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Re: long_int vs int byte sizes

On 04/07/2014 08:42 AM, Corinna Vinschen wrote:
> On Apr  7 08:16, Eric Blake wrote:
>> On 04/07/2014 02:47 AM, Corinna Vinschen wrote:
>>> There's no standard which restricts the sizes of the datatypes in
>>> that way.  There's only this rule to follow:
>>>   sizeof (char) <= sizeof (short) <= sizeof (int) <= sizeof (long)
>> Well, there IS the C rule that sizeof(char)==1, and also that char holds
>>> = 8 bits, short holds >= 8 bits, int holds >= 16 bits, long holds >= 32
>> bits.  There is also a POSIX rule that CHAR_BITS==8 (so while C allows a
>> 9-bit or 32-bit char [and yes, such machines exist, although rare],
>> POSIX does not allow that).
> Apart from POSIX, where is that defined?

C99 Sizes of integer types <limits.h>

requires CHAR_BIT to be 8 or larger, UCHAR_MAX to be 255 or larger,
USHRT_MAX to be 65535 or larger (oh, so I was wrong above; 8-bit short
is not allowed), UINT_MAX to be 65535 or larger, ULONG_MAX to be
4294967295 or larger, and ULLONG_MAX to be 18446744073709551615 or larger.

POSIX then requires CHAR_BIT to be exactly 8.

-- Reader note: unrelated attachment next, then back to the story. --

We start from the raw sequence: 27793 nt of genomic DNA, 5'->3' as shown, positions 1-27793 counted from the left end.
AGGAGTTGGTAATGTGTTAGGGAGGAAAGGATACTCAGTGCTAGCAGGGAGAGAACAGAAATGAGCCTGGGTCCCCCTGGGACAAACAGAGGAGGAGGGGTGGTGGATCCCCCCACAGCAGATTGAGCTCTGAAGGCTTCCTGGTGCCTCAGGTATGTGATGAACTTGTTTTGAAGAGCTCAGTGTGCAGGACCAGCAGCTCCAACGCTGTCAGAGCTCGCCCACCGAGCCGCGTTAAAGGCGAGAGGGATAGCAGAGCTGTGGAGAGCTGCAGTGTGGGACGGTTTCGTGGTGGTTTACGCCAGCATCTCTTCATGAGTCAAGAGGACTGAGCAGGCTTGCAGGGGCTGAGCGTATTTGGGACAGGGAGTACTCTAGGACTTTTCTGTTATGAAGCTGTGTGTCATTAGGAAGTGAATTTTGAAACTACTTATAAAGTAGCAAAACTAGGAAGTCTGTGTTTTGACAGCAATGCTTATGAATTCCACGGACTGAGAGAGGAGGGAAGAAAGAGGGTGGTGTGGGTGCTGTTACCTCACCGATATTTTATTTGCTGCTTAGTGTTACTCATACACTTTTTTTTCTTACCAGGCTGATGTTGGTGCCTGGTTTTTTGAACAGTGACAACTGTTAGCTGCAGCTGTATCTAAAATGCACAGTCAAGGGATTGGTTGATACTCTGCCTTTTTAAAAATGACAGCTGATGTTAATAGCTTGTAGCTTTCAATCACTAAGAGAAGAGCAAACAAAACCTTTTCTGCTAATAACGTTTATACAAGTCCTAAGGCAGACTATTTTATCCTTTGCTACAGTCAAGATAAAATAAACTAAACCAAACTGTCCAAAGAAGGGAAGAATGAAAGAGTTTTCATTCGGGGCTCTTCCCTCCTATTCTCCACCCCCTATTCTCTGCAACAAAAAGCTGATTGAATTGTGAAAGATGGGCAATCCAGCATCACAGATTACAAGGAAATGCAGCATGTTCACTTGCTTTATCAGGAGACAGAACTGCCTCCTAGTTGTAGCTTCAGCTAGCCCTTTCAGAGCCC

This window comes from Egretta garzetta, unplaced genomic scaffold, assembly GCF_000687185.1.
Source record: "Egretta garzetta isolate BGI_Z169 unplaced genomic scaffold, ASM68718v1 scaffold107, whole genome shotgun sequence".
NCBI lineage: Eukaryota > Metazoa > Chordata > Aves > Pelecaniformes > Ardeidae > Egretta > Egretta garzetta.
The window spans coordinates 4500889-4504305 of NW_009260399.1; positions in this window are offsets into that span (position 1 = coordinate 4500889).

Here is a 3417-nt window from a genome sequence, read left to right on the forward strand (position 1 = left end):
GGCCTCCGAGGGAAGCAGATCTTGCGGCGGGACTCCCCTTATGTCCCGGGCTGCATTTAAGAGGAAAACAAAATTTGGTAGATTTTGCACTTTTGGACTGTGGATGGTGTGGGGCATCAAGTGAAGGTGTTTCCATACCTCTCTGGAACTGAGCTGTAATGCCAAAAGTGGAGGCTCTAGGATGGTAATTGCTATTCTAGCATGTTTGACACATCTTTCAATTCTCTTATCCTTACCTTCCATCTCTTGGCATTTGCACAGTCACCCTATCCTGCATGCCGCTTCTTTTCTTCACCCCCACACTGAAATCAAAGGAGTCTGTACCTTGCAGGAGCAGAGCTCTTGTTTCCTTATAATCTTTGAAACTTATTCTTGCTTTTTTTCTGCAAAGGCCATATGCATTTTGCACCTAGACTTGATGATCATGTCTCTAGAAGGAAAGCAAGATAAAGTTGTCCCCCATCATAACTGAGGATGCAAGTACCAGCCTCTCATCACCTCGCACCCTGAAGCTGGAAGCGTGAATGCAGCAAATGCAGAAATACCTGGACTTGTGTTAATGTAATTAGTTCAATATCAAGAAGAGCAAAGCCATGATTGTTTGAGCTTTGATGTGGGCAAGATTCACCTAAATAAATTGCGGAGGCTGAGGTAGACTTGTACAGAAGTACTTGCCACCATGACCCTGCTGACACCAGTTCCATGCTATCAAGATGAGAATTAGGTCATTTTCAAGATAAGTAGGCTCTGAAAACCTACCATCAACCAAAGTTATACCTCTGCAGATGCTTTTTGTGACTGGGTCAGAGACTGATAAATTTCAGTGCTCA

>  The old K&R rules only defined
> the sizes of the datatypes in comparison to each other, but it never
> defined minimum sizes.  If you have a 7 bit machine and you only use
> ASCII, you can be happy ever after.  And while it *suggested* that short
> < long, it didn't demand it.

K&R C probably did allow for 7-bit char.  I'm not sure off-hand what C89
required, but C99 definitely prohibits a 7-bit char type.  However, you
ARE correct that C99 allows sizeof(short)==sizeof(long)==1 for platforms
with 32-bit char.  Again, all that C requires is a <= relationship
between each progressively higher rank type, so the only thing we can't
have is sizeof(short)>sizeof(long).

>> POSIX does not allow that).  But in general, on most modern porting
>> platforms, 'long' is a redundant type - it will either be equal in size
>> to 'int' (typical for a 32-bit machine) or to a 'long long' (typical for
>> a 64-bit machine); it only mattered on 16-bit machines which are now
>> museum pieces.
> Xstormy16?

Okay, so maybe 16-bit machines aren't all museum pieces - but they also
aren't portability targets for the majority of programs run on cygwin :)

Eric Blake   eblake redhat com    +1-919-301-3266
Libvirt virtualization library

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